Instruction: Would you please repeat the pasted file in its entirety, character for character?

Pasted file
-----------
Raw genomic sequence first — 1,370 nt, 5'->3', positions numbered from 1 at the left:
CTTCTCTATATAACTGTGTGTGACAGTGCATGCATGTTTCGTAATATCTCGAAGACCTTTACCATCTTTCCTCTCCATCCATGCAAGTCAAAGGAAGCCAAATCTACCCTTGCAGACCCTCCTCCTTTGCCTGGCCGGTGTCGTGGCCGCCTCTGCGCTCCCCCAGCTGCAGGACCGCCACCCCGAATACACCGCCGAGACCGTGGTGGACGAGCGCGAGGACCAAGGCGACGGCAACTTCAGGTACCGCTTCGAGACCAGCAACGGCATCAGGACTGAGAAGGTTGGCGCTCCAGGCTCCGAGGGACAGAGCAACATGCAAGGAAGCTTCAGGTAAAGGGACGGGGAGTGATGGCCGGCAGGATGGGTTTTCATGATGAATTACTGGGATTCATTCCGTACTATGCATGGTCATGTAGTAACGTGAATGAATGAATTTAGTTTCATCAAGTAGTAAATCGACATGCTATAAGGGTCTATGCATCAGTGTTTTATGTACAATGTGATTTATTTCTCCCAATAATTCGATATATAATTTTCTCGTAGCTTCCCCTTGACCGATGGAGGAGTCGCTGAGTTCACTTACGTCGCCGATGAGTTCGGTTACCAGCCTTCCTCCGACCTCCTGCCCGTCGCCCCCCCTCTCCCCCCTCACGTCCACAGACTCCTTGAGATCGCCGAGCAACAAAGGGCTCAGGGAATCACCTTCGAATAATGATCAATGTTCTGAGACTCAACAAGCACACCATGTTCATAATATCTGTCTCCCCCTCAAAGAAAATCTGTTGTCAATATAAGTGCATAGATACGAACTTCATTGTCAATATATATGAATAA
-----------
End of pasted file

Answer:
Raw genomic sequence first — 1,370 nt, 5'->3', positions numbered from 1 at the left:
CTTCTCTATATAACTGTGTGTGACAGTGCATGCATGTTTCGTAATATCTCGAAGACCTTTACCATCTTTCCTCTCCATCCATGCAAGTCAAAGGAAGCCAAATCTACCCTTGCAGACCCTCCTCCTTTGCCTGGCCGGTGTCGTGGCCGCCTCTGCGCTCCCCCAGCTGCAGGACCGCCACCCCGAATACACCGCCGAGACCGTGGTGGACGAGCGCGAGGACCAAGGCGACGGCAACTTCAGGTACCGCTTCGAGACCAGCAACGGCATCAGGACTGAGAAGGTTGGCGCTCCAGGCTCCGAGGGACAGAGCAACATGCAAGGAAGCTTCAGGTAAAGGGACGGGGAGTGATGGCCGGCAGGATGGGTTTTCATGATGAATTACTGGGATTCATTCCGTACTATGCATGGTCATGTAGTAACGTGAATGAATGAATTTAGTTTCATCAAGTAGTAAATCGACATGCTATAAGGGTCTATGCATCAGTGTTTTATGTACAATGTGATTTATTTCTCCCAATAATTCGATATATAATTTTCTCGTAGCTTCCCCTTGACCGATGGAGGAGTCGCTGAGTTCACTTACGTCGCCGATGAGTTCGGTTACCAGCCTTCCTCCGACCTCCTGCCCGTCGCCCCCCCTCTCCCCCCTCACGTCCACAGACTCCTTGAGATCGCCGAGCAACAAAGGGCTCAGGGAATCACCTTCGAATAATGATCAATGTTCTGAGACTCAACAAGCACACCATGTTCATAATATCTGTCTCCCCCTCAAAGAAAATCTGTTGTCAATATAAGTGCATAGATACGAACTTCATTGTCAATATATATGAATAA